3. Kowari

This is the process of splitting the standard portion of the tip made from katagi into even smaller pieces. The splitting is done alternately in small and large pieces. The number of splits depends on the type of finished product to be made. As an example, if you want to make 80 pieces by dividing into 16 pieces, you divide into 10 pieces. The 80 pieces are completed with 80 up ears and 80 down ears. The “up ear” is the outer part of the ear tip, and the outer part is called the “down ear.

4. Ajikezuri (shaving)

This is the process of making the tip of the ear. The tips are soaked in hot water to soften them, and then carefully shaved from the base to make the tips thinner. Ajikizuri is an important process that determines the taste of matcha.

The shape of the tip differs depending on the school of tea ceremony. For example, the tip of the tea whisk used by the Mushanokoji Senke is straight, while that of the Urasenke is curved like a fish hook.

5. Mentori (chamfering)

This is the process of shaving off the two corners of the upper ear one by one. If corners remain, tea tends to stick to them and foam cannot be removed.

6. Lower and upper braiding

After the beveled ears are braided with thread, they are then braided with a double layer of thread to fix the root firmly in place. Most of the chasen is made of black yarn, which is the least likely to be soiled. Other colors include white for the Ishu style, red or red and white for festive occasions, and yellow for Buddhist ceremonies.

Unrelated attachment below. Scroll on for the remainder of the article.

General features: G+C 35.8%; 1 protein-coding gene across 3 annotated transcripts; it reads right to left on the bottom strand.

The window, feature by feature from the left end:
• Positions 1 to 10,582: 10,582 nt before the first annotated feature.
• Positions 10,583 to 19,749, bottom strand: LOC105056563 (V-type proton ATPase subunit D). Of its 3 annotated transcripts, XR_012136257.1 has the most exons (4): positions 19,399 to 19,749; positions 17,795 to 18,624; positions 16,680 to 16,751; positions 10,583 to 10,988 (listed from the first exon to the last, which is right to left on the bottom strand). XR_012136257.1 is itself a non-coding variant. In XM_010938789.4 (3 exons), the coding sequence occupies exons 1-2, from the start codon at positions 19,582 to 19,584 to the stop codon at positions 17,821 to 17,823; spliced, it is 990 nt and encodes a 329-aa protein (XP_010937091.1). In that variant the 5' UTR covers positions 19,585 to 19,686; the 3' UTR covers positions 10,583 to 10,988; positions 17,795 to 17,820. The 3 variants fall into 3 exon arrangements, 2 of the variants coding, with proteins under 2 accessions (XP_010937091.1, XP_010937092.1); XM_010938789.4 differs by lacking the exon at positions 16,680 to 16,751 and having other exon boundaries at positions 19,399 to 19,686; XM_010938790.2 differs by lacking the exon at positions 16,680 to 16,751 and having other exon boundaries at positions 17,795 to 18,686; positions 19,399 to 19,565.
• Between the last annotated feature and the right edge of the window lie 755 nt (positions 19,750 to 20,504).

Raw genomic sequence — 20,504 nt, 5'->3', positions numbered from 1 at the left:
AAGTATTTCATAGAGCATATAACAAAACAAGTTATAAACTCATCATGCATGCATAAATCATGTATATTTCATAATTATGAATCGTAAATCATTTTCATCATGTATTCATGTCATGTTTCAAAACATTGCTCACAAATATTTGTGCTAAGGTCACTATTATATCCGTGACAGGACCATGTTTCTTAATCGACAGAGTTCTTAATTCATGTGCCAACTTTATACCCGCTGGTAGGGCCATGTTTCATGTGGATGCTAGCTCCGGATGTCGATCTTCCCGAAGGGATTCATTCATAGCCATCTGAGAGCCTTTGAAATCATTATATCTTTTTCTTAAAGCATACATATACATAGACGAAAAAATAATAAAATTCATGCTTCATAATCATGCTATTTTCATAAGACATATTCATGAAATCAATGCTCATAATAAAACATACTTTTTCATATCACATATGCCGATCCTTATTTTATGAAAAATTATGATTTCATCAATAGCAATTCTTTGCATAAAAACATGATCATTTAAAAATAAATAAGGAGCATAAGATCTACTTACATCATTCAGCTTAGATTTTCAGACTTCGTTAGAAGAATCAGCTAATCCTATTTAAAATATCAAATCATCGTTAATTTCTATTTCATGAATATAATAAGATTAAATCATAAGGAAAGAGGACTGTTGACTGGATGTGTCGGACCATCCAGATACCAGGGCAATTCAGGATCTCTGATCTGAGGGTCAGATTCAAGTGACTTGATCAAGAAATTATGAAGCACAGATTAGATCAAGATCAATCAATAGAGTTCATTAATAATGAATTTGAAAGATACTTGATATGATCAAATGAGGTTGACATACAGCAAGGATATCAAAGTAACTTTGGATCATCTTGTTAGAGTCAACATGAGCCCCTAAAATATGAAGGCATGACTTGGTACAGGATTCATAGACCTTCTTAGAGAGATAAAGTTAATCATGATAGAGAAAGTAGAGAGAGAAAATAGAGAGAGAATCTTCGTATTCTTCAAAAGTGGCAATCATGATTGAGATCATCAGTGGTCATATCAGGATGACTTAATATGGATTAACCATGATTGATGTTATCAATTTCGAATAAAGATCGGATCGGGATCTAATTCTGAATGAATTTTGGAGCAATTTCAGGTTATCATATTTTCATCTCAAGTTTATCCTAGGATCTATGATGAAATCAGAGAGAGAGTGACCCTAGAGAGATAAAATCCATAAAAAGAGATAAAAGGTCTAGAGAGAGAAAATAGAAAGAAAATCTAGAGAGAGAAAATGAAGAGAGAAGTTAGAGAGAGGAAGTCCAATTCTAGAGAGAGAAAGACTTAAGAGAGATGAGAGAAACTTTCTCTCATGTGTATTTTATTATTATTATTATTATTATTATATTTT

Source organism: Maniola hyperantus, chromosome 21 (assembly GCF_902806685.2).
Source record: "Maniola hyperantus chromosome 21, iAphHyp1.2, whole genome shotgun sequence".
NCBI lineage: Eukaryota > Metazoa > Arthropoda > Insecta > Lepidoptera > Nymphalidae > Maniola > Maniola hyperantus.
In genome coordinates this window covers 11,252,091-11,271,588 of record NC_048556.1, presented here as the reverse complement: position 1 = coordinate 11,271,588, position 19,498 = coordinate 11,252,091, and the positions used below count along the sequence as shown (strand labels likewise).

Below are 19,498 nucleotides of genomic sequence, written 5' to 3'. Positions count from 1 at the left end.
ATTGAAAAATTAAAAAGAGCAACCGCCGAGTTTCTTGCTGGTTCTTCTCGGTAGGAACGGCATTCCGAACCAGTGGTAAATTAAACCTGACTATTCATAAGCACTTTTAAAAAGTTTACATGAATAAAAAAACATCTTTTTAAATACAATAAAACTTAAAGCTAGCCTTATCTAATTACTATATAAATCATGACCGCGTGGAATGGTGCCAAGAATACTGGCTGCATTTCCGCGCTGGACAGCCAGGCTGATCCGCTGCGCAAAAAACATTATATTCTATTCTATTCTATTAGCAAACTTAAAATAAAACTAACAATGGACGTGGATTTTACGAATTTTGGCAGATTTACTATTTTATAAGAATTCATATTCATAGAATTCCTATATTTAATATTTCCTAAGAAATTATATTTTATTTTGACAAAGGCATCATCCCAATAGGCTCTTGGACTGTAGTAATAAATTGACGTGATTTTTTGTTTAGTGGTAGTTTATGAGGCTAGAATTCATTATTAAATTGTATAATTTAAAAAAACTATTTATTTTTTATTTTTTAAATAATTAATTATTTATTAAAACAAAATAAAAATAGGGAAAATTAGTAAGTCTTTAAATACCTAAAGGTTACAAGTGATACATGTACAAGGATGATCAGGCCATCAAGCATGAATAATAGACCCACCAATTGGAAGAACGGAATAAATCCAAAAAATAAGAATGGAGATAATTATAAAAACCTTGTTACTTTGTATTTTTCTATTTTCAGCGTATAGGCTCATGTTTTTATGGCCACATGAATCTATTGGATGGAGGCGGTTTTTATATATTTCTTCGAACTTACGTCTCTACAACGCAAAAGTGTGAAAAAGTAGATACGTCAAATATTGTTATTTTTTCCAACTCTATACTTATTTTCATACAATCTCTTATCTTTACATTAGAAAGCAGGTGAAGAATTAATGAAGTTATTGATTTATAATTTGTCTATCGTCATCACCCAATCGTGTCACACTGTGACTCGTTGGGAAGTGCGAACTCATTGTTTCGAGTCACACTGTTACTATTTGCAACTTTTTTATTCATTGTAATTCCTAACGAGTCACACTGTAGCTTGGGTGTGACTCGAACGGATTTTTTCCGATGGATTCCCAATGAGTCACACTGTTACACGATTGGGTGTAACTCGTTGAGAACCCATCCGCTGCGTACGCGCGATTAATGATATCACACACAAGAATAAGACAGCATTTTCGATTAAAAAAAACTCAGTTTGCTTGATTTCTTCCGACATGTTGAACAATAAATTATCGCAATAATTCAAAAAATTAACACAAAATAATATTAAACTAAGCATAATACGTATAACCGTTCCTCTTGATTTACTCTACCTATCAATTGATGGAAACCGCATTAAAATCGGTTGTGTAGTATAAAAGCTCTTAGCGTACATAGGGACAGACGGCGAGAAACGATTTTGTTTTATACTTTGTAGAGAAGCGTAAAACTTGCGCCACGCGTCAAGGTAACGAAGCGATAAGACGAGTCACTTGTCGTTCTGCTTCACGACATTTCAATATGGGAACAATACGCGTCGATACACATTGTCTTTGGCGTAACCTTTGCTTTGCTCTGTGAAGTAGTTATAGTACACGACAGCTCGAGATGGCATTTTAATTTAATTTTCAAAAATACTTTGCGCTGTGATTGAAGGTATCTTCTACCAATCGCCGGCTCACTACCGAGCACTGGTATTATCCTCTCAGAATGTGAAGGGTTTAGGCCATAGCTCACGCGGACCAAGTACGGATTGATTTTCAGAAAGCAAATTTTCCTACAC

7. Koshi-narabe

Using a bamboo spatula, the height and spacing of the lower ears and base are adjusted.

8. Finishing

This is the process of making the final adjustments before packing the rice into boxes, such as the irregularity of the tips and the overall shape of the rice. Any unevenness in height or spacing is corrected in this process to ensure uniformity.

Source: Mono Navi


Takayama’s tea whisk has both a beautifully finished form and function. It may be relatively easy to imitate only the shape. However, it takes a high level of traditional skills to make a tea whisk that is easy to prepare tea and to hold durability. Almost all domestically produced tea whisk is made in Takayama, and the entire region, from the production of raw bamboo to sorting and processing of tea whisk, supports traditional Japanese culture.